One of the largest studies (1) to date on keto and breast cancer recently came out and showed clearly: NO you should not forego fruit, potatoes, legumes, and whole grains in order to load up on fat and more fat on the current keto-craze, if you want to have the best survival rate when it comes to breast cancer.
Now why might that be?
The keto diet has bored me out of my mind already when the craze first started a couple years ago, so much so, that I simply haven’t bothered to even write a blot about it. The diet is boring. The science behind it is terribly lacking and poorly translated into relevant scenarios.
Frankly, I find it pretty obvious how ridiculous the keto diet trend is: eating approx. 80% of fat daily while cutting out all fruit, potatoes, whole grains and being scared of eating too many carrots.
Yet followers of this diet will still be supplementing happily with fiber, antioxidants, polyphenols, vitamin C and beta-glucans, all documented substances which fight cancer, but oh-no, let’s avoid eating the naturally occuring sources, where these things are found: fruit, legumes and whole-grains. Sigh. If this doesn’t make you want to bang your head against the wall, I don’t know what will. Well, maybe if peanutbutter cups from Trader Joe’s suddenly go out of stock, which is also a totally legit reason for complete and utter despair admittedly. Darn those dark-chocolate peanutbutter cups from Trader Joe’s.
But what about all the doctors and health gurus saying keto is the way to go?
Yes, sure, we have studies that show this diet is fine if we are losing weight on it and if we are very overweight to start with (2). The weightloss still happens mainly due to energy restriction though: it’s not so much fun to eat broccoli with fat and meat all day long. You really reach a point where a banana and peanutbutter sandwich sounds soooo good. And christ almighty, it’s not like we are craving a shot of heroin, it’s just a banana and peanutbutter sandwich - that should be allowed on a healthy eating plan.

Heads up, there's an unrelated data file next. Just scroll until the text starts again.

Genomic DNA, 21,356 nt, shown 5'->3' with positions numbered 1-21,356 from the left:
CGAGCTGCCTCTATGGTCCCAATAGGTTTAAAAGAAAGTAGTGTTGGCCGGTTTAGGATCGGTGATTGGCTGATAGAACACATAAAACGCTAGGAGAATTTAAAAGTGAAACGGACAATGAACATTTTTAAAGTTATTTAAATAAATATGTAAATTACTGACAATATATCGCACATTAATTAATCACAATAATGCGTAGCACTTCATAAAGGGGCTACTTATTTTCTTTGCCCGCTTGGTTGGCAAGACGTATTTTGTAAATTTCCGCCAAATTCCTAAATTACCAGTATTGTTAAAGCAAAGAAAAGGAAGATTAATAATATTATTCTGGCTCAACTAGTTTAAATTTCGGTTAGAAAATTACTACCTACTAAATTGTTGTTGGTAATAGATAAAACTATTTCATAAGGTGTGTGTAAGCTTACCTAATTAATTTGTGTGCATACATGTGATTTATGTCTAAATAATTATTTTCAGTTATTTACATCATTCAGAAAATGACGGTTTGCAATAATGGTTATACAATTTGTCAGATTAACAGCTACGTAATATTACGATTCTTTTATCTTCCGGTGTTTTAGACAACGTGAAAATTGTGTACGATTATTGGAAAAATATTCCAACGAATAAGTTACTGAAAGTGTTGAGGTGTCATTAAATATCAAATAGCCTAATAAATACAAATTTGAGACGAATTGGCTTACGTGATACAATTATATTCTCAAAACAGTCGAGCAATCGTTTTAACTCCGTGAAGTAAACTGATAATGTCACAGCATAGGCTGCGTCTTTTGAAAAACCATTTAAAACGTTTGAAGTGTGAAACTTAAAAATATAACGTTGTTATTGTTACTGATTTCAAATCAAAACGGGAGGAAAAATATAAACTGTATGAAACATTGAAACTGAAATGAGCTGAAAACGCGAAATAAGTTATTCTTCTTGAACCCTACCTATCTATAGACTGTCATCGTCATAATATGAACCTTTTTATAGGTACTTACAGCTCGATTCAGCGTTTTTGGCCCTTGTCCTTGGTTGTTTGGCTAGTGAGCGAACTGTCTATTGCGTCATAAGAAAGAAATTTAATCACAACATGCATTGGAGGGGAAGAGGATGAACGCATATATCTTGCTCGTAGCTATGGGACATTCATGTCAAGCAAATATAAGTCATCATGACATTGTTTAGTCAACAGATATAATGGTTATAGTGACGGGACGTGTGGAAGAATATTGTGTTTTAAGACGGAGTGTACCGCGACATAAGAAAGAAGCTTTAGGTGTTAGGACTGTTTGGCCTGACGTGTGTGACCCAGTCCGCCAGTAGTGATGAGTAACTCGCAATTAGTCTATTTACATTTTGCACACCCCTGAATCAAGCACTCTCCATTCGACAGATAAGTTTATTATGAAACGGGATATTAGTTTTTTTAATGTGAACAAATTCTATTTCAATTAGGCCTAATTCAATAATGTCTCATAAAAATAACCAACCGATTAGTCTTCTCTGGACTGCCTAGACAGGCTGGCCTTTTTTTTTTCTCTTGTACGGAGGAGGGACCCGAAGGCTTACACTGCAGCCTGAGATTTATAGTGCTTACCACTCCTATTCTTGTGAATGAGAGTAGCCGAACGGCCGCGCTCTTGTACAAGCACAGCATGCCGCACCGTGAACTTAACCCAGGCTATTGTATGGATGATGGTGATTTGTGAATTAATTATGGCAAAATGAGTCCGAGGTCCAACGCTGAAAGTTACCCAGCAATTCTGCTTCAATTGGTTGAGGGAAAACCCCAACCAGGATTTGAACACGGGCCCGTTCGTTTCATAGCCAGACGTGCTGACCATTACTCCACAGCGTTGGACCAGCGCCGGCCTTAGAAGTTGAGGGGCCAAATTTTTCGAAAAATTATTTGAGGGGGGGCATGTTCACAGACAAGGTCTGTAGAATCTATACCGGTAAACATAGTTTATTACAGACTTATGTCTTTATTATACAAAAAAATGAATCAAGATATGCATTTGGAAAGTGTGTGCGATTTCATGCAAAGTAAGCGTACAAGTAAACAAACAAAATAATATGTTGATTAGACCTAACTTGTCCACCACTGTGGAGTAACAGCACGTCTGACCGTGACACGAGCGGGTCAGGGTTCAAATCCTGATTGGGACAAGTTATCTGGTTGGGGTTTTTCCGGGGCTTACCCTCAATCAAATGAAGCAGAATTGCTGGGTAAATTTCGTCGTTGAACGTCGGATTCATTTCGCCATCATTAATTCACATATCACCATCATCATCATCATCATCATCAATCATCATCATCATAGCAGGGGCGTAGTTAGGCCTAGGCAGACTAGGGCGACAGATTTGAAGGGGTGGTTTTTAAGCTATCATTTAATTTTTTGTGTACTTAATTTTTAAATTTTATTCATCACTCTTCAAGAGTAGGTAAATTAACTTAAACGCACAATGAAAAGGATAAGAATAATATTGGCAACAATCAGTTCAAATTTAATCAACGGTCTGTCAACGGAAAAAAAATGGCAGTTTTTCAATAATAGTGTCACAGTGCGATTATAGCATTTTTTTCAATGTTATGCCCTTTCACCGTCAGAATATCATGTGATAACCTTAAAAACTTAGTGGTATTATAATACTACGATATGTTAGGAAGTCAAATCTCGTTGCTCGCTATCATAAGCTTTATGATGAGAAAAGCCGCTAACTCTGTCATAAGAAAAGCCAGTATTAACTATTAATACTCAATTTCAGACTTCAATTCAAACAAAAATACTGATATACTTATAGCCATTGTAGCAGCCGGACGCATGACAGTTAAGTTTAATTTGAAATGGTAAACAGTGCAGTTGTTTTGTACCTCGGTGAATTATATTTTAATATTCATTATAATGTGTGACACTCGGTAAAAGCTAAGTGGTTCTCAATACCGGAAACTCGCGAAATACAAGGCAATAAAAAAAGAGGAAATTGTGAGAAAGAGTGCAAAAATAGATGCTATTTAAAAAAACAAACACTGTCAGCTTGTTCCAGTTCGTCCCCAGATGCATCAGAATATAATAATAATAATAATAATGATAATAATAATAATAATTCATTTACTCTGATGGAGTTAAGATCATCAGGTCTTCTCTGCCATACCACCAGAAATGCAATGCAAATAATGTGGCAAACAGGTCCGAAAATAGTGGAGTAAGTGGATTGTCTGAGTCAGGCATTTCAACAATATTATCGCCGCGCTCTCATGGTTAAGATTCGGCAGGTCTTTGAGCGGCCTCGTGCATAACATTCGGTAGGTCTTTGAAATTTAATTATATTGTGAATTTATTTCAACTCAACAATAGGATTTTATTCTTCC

Sometimes we make healthy eating so complicated it is ridiculous - as if we win a prize for making something simple as complicated as possible.
Perhaps so we know that most of us are just gonna give up already - and eat the entire double-stuffed oreo cookie cabinet now we are at it, and just we wanted that darn banana, but we weren’t “allowed”. Anybody who says you have to be afraid of bananas - well they are just bananas.
The thing is, too much weight just creates a cascade of biochemical parameters to go awry.
So while such nutritional weightloss studies done on severely obese (2), might seem as if the keto diet is a great diet, we need to consider the fact, that for severely overweight people, anything that can get them to lose the weight will benefit their overall markers - until they reach normal fat%.
Once we are within a fairly normal range, you see the burden on the liver taking a toll from having to metabolize a high-fat diet and the inflammatory markers get negatively affected from following the keto diet (3).
When we look at tendency to be estrogen dominant and risk for breast cancer, we find a link to liver health.
If our liver is not functioning up to par and overloaded metabolizing a high fat diet along with toxic blackages, then estrogen gets accumulated rather than metabolized by our body - that is why we do not want to follow a keto diet if we have hormone cancer.
Now there are scenarios where keto can be relevant and useful - especially if used during radiation or chemotherapy.
Eating keto while doing chemo or radiology can make the cancer cells more susceptible to the treatment while to a certain degree saving the healthy cells from the damaging side-effects of such treatments. (4)
So what’s the take away here?
If you are severe overweight, whatever way that works for you to lose the extra pounds will benefit you. But once you’re just dealing with the vanity extra pounds: your liver, inflammatory markers and your hormones, especially if you are female, will take a blow, if you follow keto-diet for longer than 3 months time. Women’s hormone estrogen is involved in regulating serotonin and these two measurements affect women’s fertility, mood/depression and tendency to suffer from disordered eating patterns/binge-starvation cycles etc.
1) JAMA Oncol. 2018 Oct 1;4(10): Association of Low-Fat Dietary Pattern With Breast Cancer Overall Survival: A Secondary Analysis of the Women's Health Initiative Randomized Clinical Trial. Chlebowski RT et al.
4) Radiological Society of North America